How to answer: How will you handle euthanasia
Among the GPs who do not object to euthanasia on principle, we can ..
What happens when the resident spends enough of their private funds or insurance benefits to qualify for Medicaid? Well, Medicaid takes over. However, Medicaid payment rates are usually low, so the nursing homes rely on revenue from private paying residents and any other sources to cover costs. In other words, a resident who moves from "private pay" status to "Medicaid pay" status can change from a "revenue-positive" resident to a "revenue negative" resident. Are "revenue-negative" residents the most "desirable" type from the financial perspective? Clearly not. And with states facing:
Euthanasia requests in a Canadian psychiatric …
But the elderly do not have the same protections as children, and the elderly often do not have regular contact with their families. They can be exploited from many sides: adult children, other relatives, court-appointed guardians, health care professionals with an agenda, owners of facilities who care more about filling beds than appropriate placements, even adult protective service representatives who have an agenda. Surprising? But true. Sometimes the agency designated to protect the elderly can harm the elderly, ripping them from a loving family member who is properly caring for them and providing all they need. If hospice is brought in when the patient is not terminal, sometimes hospice care itself is the cause of death. We know that many hospice professionals will strongly object to that, but it is the truth in some hospice locations. Undeniable.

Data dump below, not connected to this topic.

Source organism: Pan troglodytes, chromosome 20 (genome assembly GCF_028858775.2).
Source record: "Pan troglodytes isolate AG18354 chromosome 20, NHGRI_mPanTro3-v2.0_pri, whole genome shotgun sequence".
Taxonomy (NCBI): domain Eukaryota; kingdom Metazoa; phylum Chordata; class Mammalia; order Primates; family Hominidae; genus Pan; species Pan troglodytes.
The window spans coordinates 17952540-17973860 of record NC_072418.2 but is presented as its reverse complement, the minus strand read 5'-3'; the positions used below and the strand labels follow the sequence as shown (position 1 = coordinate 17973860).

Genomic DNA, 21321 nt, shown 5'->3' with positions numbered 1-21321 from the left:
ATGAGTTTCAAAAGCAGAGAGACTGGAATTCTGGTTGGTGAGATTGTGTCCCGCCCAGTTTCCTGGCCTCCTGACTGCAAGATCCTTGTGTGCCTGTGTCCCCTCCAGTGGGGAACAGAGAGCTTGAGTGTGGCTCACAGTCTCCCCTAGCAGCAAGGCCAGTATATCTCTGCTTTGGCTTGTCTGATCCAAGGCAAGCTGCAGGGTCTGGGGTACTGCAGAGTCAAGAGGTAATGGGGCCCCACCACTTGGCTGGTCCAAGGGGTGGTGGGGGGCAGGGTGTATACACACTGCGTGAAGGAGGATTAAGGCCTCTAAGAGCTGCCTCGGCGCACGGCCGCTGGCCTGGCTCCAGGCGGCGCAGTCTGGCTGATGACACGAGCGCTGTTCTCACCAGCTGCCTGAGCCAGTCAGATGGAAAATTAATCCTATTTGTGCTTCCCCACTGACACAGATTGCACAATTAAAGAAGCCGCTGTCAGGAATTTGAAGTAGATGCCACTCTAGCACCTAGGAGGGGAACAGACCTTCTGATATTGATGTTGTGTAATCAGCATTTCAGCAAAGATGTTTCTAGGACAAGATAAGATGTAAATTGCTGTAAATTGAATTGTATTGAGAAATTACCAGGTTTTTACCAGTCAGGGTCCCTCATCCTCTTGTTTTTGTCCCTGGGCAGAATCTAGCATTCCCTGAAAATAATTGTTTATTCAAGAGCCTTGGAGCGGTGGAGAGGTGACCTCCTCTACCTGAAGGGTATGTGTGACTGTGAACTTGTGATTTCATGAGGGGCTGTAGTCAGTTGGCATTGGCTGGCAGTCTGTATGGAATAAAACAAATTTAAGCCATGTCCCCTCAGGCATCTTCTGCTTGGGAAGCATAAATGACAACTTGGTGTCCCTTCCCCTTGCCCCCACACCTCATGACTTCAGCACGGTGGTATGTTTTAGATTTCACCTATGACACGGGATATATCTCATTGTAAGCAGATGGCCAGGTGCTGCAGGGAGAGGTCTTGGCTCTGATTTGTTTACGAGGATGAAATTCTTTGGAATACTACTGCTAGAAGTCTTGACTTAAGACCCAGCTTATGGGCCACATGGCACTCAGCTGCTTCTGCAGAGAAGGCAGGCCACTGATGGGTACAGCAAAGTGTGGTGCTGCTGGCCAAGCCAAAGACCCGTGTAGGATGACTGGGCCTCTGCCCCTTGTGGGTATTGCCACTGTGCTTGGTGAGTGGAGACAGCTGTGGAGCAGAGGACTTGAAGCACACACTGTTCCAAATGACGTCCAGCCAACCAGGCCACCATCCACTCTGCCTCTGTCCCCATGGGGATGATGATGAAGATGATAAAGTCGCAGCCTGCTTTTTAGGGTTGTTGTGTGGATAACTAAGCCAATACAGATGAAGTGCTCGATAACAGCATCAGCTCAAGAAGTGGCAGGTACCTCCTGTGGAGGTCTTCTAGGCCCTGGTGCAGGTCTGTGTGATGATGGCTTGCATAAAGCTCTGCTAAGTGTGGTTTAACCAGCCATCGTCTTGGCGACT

For many, however, grief can begin much earlier.
The Secretary of Health, Kathleen Sebelius, is the one who will manage the creation of many details of the health care reform law. Perhaps this is what was really meant when former Speaker of the House Nancy Pelosi said, "we have to pass the law so you can find out what's in the law!" So, to understand the law, we need to look at more than the language of the law. We need to look at the people who wrote the law, the people who are behind it and in powerful leadership positions in the Department of Health & Human Services, and the stakeholders that mold national policy proposals and their implementation.